The WHO checklist: a global tool to prevent errors in surgery
© Panesar et al; licensee BioMed Central Ltd. 2009
Received: 11 May 2009
Accepted: 28 May 2009
Published: 28 May 2009
In this article, we welcome the adoption of the WHO surgical checklist to prevent errors in surgical practice. We highlight the scale of the problem and discuss the adoption of this tool in the UK.
The increased complexity of healthcare has led to a corresponding increase in the number of medical errors. A significant proportion (up to 10%) of hospitalized patients experience a patient safety incident and nearly half of these are preventable.  Numerically, this translates to just under 100,000 preventable patient deaths per year.  Approximately 1 in 8 British individuals have a surgical procedure performed each year;  these typically bringing them considerable benefits, but also subjecting them to significant risk of potentially avoidable harm.
Significant advances have been made internationally through the World Health Organization's World Alliance for Patient Safety and through legislation to focus increased attention on patient safety considerations. One of the areas of particularly high priority is the creation of patient safety reporting systems which aim to help identify patterns of errors and through so doing facilitate learning and the formulation of harm reduction strategies. 
The recently launched WHO Surgical Checklist is an important development, which may help to prevent a number of these surgical errors. Encouragingly, it has now been adapted for use in England and Wales. 
One of the key error-prone areas that the surgical checklist  can mitigate against is that of 'Wrong-Site Surgery.' Wrong site or wrong patient incidents are rare, but the consequences can result in considerable harm to the patient. A recent study revealed 5,940 cases of wrong-site surgery (2,217 wrong side surgical procedures and 3,723 wrong-treatment/wrong procedure errors) in 13 years.  Our review of the RLS database (September 2007 – August 2008) revealed 26 (3.6%) cases of wrong patient, 62 (8.5%) of wrong side block, 150 (20.7%) of wrong side marked on consent form, 78 (10.7%) of wrong side marked on patient, 353 (48.6%) of wrong side marked on theatre list, 11 (1.5%) of wrong site prosthesis and 46 (6.3%) of wrong side surgery. These results are likely to be a gross under-representation of the true number of these events as reporting to the RLS is still far from complete.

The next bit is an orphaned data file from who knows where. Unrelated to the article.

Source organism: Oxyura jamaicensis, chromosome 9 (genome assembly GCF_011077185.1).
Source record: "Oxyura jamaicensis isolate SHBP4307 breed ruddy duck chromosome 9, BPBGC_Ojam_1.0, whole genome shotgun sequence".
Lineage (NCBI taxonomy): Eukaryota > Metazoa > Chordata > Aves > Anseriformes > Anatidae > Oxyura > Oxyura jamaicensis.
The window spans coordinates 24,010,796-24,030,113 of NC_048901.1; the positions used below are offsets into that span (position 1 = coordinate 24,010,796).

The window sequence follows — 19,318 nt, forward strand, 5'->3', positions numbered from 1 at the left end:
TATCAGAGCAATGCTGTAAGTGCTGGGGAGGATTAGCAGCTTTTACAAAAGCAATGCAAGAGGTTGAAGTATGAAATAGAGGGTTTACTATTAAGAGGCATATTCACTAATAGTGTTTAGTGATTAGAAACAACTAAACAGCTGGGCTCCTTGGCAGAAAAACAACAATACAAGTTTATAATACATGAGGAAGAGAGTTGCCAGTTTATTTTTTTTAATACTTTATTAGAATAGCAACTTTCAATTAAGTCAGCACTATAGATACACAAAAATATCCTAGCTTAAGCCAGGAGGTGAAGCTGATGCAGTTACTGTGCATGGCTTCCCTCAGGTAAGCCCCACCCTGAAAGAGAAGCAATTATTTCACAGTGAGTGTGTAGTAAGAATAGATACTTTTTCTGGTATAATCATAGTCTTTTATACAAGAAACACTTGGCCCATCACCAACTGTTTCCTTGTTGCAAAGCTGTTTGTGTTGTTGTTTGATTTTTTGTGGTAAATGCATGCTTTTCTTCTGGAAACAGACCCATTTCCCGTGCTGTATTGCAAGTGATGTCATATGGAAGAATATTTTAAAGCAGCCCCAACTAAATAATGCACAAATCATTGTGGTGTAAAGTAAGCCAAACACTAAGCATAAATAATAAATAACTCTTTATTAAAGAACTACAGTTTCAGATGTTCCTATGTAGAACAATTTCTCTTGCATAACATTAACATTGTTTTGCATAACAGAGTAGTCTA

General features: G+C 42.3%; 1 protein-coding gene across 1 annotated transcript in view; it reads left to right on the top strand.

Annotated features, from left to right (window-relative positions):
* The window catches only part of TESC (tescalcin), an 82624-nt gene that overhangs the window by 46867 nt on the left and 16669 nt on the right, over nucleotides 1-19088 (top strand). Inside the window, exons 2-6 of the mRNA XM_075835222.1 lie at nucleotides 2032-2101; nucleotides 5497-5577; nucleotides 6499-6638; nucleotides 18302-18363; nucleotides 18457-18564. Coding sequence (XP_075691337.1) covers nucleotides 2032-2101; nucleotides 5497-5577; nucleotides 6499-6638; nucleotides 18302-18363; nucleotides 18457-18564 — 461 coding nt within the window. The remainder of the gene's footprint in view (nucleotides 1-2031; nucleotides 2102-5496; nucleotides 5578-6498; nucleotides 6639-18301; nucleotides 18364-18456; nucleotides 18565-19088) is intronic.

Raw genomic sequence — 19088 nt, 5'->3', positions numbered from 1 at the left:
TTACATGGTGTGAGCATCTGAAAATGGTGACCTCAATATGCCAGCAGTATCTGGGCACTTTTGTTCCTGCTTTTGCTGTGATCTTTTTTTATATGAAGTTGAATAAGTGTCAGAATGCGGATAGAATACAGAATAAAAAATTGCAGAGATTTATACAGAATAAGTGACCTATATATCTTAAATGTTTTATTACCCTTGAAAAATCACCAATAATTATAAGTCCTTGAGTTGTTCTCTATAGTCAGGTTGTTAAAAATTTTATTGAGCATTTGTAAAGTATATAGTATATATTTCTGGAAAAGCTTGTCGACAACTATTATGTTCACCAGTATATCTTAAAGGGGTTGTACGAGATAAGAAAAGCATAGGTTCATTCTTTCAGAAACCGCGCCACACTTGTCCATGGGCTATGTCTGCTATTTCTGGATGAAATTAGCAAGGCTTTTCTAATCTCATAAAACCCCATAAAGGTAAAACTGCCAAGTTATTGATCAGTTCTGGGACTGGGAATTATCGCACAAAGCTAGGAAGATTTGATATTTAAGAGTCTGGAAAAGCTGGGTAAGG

The important study by Haynes et al.  has demonstrated that use of a simple checklist can substantially and significantly reduce risk of morbidity and mortality associated with surgery, and given the importance of this finding in a field that tends to be characterised by relatively little in the way of robust evidence, we have taken the policy decision to nationally implement routine use of this approach.  Over the next year we expect all National Health Service trusts to have adopted this very simple and effective intervention.
SSP is a clinical advisor to the Medical Director, National Patient Safety Agency (NPSA), KC is the Medical Director, NPSA, AS is Professor of Primary Care, Research and Development, University of Edinburgh and LD is the Chief Medical Officer for England.
Vivian Tang, Clinical Advisor to the Medical Director, NPSA.
Bhavesh Patel, Information Analyst, NPSA.
VT and BP assisted with review of the incidents presented to the RLS database.
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